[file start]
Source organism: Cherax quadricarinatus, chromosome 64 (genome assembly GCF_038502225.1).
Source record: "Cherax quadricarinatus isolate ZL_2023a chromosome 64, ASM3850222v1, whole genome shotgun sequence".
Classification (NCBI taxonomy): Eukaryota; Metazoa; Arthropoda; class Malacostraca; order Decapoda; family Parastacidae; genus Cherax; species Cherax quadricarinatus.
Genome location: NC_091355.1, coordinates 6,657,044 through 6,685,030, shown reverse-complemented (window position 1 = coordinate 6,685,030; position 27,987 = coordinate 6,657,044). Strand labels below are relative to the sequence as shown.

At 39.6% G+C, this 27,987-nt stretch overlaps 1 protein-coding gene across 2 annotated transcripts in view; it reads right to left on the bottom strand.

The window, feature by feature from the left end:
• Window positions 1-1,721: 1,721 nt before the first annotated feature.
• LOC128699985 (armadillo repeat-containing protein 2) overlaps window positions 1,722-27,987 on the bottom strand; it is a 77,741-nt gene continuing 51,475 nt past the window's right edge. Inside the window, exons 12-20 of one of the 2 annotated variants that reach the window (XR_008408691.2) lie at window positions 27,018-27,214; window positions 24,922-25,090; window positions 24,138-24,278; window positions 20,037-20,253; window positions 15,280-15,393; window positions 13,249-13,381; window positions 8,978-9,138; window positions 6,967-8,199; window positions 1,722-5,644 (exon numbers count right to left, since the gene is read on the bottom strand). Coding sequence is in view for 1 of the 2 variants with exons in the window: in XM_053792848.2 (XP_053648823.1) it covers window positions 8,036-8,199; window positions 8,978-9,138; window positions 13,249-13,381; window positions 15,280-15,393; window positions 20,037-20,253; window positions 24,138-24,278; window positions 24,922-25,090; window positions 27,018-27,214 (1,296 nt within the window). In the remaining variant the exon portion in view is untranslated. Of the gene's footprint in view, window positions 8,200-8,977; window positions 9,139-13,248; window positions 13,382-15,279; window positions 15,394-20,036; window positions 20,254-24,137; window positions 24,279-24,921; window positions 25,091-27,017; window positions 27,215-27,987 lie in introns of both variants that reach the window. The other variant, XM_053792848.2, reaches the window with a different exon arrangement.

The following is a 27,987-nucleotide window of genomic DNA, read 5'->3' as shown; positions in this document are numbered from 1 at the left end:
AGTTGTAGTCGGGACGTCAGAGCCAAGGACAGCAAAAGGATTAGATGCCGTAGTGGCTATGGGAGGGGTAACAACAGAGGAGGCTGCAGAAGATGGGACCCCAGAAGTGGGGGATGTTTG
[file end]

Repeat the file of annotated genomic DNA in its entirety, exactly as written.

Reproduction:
Source organism: Cherax quadricarinatus, chromosome 64 (genome assembly GCF_038502225.1).
Source record: "Cherax quadricarinatus isolate ZL_2023a chromosome 64, ASM3850222v1, whole genome shotgun sequence".
Classification (NCBI taxonomy): Eukaryota; Metazoa; Arthropoda; class Malacostraca; order Decapoda; family Parastacidae; genus Cherax; species Cherax quadricarinatus.
Genome location: NC_091355.1, coordinates 6,657,044 through 6,685,030, shown reverse-complemented (window position 1 = coordinate 6,685,030; position 27,987 = coordinate 6,657,044). Strand labels below are relative to the sequence as shown.

At 39.6% G+C, this 27,987-nt stretch overlaps 1 protein-coding gene across 2 annotated transcripts in view; it reads right to left on the bottom strand.

The window, feature by feature from the left end:
• Window positions 1-1,721: 1,721 nt before the first annotated feature.
• LOC128699985 (armadillo repeat-containing protein 2) overlaps window positions 1,722-27,987 on the bottom strand; it is a 77,741-nt gene continuing 51,475 nt past the window's right edge. Inside the window, exons 12-20 of one of the 2 annotated variants that reach the window (XR_008408691.2) lie at window positions 27,018-27,214; window positions 24,922-25,090; window positions 24,138-24,278; window positions 20,037-20,253; window positions 15,280-15,393; window positions 13,249-13,381; window positions 8,978-9,138; window positions 6,967-8,199; window positions 1,722-5,644 (exon numbers count right to left, since the gene is read on the bottom strand). Coding sequence is in view for 1 of the 2 variants with exons in the window: in XM_053792848.2 (XP_053648823.1) it covers window positions 8,036-8,199; window positions 8,978-9,138; window positions 13,249-13,381; window positions 15,280-15,393; window positions 20,037-20,253; window positions 24,138-24,278; window positions 24,922-25,090; window positions 27,018-27,214 (1,296 nt within the window). In the remaining variant the exon portion in view is untranslated. Of the gene's footprint in view, window positions 8,200-8,977; window positions 9,139-13,248; window positions 13,382-15,279; window positions 15,394-20,036; window positions 20,254-24,137; window positions 24,279-24,921; window positions 25,091-27,017; window positions 27,215-27,987 lie in introns of both variants that reach the window. The other variant, XM_053792848.2, reaches the window with a different exon arrangement.

The following is a 27,987-nucleotide window of genomic DNA, read 5'->3' as shown; positions in this document are numbered from 1 at the left end:
AGTTGTAGTCGGGACGTCAGAGCCAAGGACAGCAAAAGGATTAGATGCCGTAGTGGCTATGGGAGGGGTAACAACAGAGGAGGCTGCAGAAGATGGGACCCCAGAAGTGGGGGATGTTTG